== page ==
In one of her first ever interviews, when asked what her greatest source of inspiration for making amusic was, Grace Shaw gave an answer that still resonates perfectly today.
"I want to document being human and imperfect and then make people feel something with that."
It would be impossible to better encapsulate in a sentence what makes Shaw (or Mallrat as she's widely adored) and her music just so special. Few Australian songwriters have captured the attention of their generation quite like her, and it's been the honesty and sincerity of her lyricism, her humble stage presence, her unwavering ambition, and her warmth as a person that has won her fan after fan after fan. She perfectly represents being "human" and "imperfect" and yet all the while she's written some of the most human and most perfect music of the last decade.
In the five or so years she's been on the scene, through three EPs and a number of guest features, Shaw has established herself as one of Australia's best-known and most-loved singer-songwriters, while always constantly evolving her sound and her approach -- somehow simultaneously capturing the zeitgeist while also dictating it.
She emerged as a starry-eyed teen from the suburbs of Brisbane, dreaming of being a hip hop star while instantly connecting to fans through her quintessential references to the banality of suburban life (from crappy house parties to adolescent haunts like Hungry Jack's and Westfield malls) in the effortless hip-pop brilliance of songs like, 'Uninvited' and 'For Real.' As her career progressed she developed her voice, those proto rap verses gave way to growing confidence as a singer, as she discovered her voice with singles like 'Better' and 'Groceries,' as well as the collaborations 'UFO' (featuring Allday) and 'Nobody's Home' (with producer Basenji). Those songs transformed her into a genuine star, while also placing her at the head of an international musical movement of empowered, creative introverts making online bedroom pop that became anthems for people craving a sense of individualism.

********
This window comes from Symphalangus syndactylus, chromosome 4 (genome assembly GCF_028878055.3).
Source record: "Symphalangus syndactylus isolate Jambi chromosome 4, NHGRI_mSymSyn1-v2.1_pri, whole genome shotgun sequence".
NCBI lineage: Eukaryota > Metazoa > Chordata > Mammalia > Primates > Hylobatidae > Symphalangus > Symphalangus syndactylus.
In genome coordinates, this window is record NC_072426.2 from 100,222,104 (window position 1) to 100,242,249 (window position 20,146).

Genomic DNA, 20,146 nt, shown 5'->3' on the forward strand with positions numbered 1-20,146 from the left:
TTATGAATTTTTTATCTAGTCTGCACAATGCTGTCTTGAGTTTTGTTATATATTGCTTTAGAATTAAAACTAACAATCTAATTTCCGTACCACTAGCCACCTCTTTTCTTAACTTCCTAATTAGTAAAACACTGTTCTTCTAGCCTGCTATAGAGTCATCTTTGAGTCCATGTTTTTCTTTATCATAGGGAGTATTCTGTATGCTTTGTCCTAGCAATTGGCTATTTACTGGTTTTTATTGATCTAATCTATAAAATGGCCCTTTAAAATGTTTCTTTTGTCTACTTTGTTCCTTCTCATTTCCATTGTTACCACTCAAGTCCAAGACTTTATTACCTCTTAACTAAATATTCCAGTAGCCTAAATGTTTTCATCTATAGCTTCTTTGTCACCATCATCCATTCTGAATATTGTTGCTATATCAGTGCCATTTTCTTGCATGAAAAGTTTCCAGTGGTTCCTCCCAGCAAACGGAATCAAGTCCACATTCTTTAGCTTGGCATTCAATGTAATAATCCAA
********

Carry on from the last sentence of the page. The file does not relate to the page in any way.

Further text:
Then came 'Charlie' -- a song that saw her reveal a whole new side of her songwriting. Delicate and relatable, she wrote about her sometimes difficult home life growing up, the love that she's still surrounded by despite of it, as well as a somewhat tribute to her pet Labrador, Charlie (who's been a constant presence in the story of Mallrat). It was a song that catapulted her to the top three of the triple j Hottest 100 and saw her make her first appearance on US television, cementing her place as a bone fide young icon.
Now, in a year that has arguably been the most difficult for those in her generation, she emerges with a song to save them, yet again, in 'Rockstar.'
'Rockstar' will come as a total surprise to some and feel like a logical next step to others. Written and recorded in her part-time home of Los Angeles, the song was a collaboration with songwriter/producer Tommy English (Kacey Musgraves 'High Horse,' Carly Rae Jepsen 'Dedicated') and sees another evolution, this time into an indie dream pop alt rocker.